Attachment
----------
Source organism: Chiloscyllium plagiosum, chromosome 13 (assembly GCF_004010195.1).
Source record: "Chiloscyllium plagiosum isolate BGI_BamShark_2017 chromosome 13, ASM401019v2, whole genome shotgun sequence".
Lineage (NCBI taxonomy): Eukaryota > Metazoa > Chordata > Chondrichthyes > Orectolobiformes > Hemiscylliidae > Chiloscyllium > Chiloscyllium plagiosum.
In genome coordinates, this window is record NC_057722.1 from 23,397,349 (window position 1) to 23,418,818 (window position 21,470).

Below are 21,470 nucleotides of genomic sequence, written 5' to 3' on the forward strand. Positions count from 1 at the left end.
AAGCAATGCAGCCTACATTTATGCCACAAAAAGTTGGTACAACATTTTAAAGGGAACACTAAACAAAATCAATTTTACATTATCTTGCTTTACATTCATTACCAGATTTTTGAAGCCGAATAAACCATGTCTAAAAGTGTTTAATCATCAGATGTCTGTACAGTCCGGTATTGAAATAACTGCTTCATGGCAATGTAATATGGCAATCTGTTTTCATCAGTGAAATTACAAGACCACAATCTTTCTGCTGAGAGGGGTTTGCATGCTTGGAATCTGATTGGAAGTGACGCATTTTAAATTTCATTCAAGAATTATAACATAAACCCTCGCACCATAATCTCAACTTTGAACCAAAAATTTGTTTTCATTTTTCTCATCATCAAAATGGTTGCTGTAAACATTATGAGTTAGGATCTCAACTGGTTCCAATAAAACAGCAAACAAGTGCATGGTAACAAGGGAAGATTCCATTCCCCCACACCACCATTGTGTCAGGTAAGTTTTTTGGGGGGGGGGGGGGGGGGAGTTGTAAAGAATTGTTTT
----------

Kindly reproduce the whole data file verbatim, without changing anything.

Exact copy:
Source organism: Chiloscyllium plagiosum, chromosome 13 (assembly GCF_004010195.1).
Source record: "Chiloscyllium plagiosum isolate BGI_BamShark_2017 chromosome 13, ASM401019v2, whole genome shotgun sequence".
Lineage (NCBI taxonomy): Eukaryota > Metazoa > Chordata > Chondrichthyes > Orectolobiformes > Hemiscylliidae > Chiloscyllium > Chiloscyllium plagiosum.
In genome coordinates, this window is record NC_057722.1 from 23,397,349 (window position 1) to 23,418,818 (window position 21,470).

Below are 21,470 nucleotides of genomic sequence, written 5' to 3' on the forward strand. Positions count from 1 at the left end.
AAGCAATGCAGCCTACATTTATGCCACAAAAAGTTGGTACAACATTTTAAAGGGAACACTAAACAAAATCAATTTTACATTATCTTGCTTTACATTCATTACCAGATTTTTGAAGCCGAATAAACCATGTCTAAAAGTGTTTAATCATCAGATGTCTGTACAGTCCGGTATTGAAATAACTGCTTCATGGCAATGTAATATGGCAATCTGTTTTCATCAGTGAAATTACAAGACCACAATCTTTCTGCTGAGAGGGGTTTGCATGCTTGGAATCTGATTGGAAGTGACGCATTTTAAATTTCATTCAAGAATTATAACATAAACCCTCGCACCATAATCTCAACTTTGAACCAAAAATTTGTTTTCATTTTTCTCATCATCAAAATGGTTGCTGTAAACATTATGAGTTAGGATCTCAACTGGTTCCAATAAAACAGCAAACAAGTGCATGGTAACAAGGGAAGATTCCATTCCCCCACACCACCATTGTGTCAGGTAAGTTTTTTGGGGGGGGGGGGGGGGGGAGTTGTAAAGAATTGTTTT